Skip to main content

How Doug Pederson challenges his staff... and how it led to a Super Bowl-winning play

With 2:25 left in the fourth quarter, the Philadelphia Eagles lined up for a 3rd-and-7 from the New England Patriots' 11-yard line. The Eagles trailed by one, 33-32, so an unsuccessful play would put the ball back in the greatest quarterback in football history's hands, needing only a field goal to deny the Eagles their first Super Bowl win.

It was the biggest play of the game, the biggest play of the season, the biggest play in franchise history.

The Eagles wanted to get the ball in tight end Zach Ertz's hands, and New England knew it. Not only it, but Philadelphia knew that New England knew it. So how, then, would the Eagles coaches manage to get single coverage on a guy that everyone in the stadium knew was getting the ball?

The play, gun trey left, open buster star motion 383 X follow Y slant, placed three receivers in a bunch to Foles's right and Ertz alone to his left. New England answered by aligning a safety over the top of Ertz.

But then the Eagles did something they almost never do. Foles sent running back Corey Clement in motion behind him toward the bunch, and the safety went with him. Philadelphia had its single coverage.

But as Peter King details in an excellent piece on The MMQB, that play, No. 145 of the 194 calls that the Eagles took into battle with them last Sunday, was not on head coach and play-caller Doug Pederson call sheet when the team left Philadelphia for Minneapolis. King writes:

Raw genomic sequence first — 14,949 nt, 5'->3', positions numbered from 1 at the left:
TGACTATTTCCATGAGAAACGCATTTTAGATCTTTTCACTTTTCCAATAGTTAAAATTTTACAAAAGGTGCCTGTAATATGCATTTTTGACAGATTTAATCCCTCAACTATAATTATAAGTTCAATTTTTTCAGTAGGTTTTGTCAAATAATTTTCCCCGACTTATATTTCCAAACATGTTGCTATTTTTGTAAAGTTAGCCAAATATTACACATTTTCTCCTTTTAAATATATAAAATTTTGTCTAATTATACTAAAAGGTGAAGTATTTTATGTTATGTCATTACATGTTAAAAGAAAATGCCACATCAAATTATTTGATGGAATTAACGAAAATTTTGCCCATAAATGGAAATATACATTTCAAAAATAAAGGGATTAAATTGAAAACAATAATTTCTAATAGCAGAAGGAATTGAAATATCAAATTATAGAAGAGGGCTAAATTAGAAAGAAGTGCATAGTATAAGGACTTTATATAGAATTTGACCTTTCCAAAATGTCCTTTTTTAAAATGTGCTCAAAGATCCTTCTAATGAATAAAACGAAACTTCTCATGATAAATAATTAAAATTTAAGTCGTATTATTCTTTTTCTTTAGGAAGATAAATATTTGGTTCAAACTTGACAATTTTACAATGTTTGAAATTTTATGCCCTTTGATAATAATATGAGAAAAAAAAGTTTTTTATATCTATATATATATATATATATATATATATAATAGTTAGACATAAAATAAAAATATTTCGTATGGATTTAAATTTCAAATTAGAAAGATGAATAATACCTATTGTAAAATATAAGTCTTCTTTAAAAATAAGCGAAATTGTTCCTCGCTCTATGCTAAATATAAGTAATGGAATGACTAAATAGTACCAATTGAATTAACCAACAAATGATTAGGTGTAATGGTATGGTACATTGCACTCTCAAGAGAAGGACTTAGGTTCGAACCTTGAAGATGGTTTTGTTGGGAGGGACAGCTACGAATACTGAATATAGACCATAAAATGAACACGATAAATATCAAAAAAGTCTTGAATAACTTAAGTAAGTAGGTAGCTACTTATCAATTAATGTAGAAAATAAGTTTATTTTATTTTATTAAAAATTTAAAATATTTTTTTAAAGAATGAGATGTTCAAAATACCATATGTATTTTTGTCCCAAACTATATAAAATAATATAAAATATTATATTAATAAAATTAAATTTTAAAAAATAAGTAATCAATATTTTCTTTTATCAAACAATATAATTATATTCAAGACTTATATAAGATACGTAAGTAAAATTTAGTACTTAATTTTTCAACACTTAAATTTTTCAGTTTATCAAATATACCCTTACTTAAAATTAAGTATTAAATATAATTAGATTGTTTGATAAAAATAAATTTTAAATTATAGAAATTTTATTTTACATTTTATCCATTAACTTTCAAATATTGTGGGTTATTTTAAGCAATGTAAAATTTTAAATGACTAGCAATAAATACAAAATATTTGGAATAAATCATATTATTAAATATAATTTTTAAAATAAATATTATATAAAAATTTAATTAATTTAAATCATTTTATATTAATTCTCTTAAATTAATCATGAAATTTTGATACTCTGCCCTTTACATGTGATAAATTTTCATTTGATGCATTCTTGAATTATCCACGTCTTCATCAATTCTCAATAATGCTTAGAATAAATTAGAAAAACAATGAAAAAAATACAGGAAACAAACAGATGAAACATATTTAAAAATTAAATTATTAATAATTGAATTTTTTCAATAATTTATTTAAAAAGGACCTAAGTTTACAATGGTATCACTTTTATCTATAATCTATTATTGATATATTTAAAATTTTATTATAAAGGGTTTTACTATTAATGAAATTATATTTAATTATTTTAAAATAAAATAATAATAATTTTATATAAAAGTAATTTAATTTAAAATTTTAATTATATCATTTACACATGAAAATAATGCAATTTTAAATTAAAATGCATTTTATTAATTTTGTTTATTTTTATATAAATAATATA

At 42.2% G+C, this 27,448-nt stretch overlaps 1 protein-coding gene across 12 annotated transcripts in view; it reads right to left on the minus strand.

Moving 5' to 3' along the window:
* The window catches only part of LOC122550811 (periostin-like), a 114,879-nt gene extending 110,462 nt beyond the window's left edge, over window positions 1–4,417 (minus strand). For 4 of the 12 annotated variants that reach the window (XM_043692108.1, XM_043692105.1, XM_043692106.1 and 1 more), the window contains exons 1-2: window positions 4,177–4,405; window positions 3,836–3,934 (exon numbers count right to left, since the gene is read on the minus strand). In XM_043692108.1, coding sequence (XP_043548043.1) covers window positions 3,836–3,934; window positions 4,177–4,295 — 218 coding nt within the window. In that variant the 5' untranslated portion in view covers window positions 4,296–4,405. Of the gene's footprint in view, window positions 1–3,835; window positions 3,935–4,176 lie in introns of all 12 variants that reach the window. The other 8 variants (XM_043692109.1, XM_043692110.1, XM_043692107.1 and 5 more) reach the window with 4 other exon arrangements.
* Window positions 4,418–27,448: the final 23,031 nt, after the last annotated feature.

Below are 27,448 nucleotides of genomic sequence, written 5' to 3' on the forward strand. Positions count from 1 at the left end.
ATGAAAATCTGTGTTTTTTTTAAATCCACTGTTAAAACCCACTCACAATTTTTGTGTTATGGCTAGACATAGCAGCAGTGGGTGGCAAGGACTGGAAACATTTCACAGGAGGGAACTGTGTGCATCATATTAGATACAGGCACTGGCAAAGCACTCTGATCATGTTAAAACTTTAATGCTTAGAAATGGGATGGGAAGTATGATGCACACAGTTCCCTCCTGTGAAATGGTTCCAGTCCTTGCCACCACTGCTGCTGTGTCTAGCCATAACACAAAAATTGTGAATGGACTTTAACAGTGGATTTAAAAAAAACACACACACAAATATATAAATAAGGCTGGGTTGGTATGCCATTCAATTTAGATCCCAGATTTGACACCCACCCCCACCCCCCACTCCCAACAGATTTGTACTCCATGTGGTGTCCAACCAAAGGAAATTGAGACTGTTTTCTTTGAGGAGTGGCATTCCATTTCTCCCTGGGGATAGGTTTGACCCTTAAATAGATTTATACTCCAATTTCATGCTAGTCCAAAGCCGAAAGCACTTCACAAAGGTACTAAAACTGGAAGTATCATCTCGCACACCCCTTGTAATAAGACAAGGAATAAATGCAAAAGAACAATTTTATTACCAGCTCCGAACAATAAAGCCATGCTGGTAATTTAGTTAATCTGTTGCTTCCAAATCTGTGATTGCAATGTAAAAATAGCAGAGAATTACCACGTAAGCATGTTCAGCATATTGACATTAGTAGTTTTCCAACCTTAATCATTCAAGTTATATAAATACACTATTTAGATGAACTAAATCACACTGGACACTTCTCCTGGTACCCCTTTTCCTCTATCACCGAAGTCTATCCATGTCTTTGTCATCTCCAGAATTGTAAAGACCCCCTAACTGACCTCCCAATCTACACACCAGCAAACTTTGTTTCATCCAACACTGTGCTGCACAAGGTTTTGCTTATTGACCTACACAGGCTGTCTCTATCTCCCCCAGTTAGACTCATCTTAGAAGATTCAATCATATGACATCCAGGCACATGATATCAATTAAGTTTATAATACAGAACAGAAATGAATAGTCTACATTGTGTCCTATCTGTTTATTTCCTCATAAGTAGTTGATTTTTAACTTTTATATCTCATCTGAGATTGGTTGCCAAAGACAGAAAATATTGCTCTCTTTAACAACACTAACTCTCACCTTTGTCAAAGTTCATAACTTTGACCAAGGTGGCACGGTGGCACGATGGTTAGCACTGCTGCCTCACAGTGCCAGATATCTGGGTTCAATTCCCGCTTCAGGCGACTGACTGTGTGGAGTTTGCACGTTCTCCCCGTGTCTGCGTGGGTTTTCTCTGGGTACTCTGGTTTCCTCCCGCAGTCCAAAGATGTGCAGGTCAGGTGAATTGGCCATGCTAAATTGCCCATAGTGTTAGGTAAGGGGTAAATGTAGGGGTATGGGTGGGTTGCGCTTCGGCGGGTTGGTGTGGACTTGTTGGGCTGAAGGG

All season, every week, every offensive coach on the Eagles had an assignment: find a play or plays better than those on Pederson’s play sheet. So (wide receivers coach Mike) Groh, along with all the coaches, went to work. In a lonely room at the Radisson Blu Hotel at the Mall of America halfway across the country, Groh dove in one more time, on stacks-and-bunches plays and all others he thought might be valuable, to see if he could find one great third-down call that beat any of the third-down calls on Pederson’s play sheet.

Groh was the bunch and stack expert on Philadelphia's staff, each week sifting through 250 such calls throughout the league and picking out the good ones to turn over to offensive coordinator Frank Reich, who then presents the ones he likes to Pederson.

“For me,” Pederson said, “this story is simple. I hired these coaches for a reason. I hired Frank as my OC for a reason. This is a collaborative effort. It has never been about one guy, one coach, one player. This is a daunting task for one guy. It's way too much. I trust these guys to study the tape like they do, and Frank gives out the assignments during the week. Guys know their lanes, they stay in their lanes. If a play fits our personality, offensively, we will try to get it in the game plan somewhere. It’s a credit to our coaches, all of them, that they found the little gems all season.”

The entire story is a fascinating study in how the sausage gets made at the NFL level. Check it out.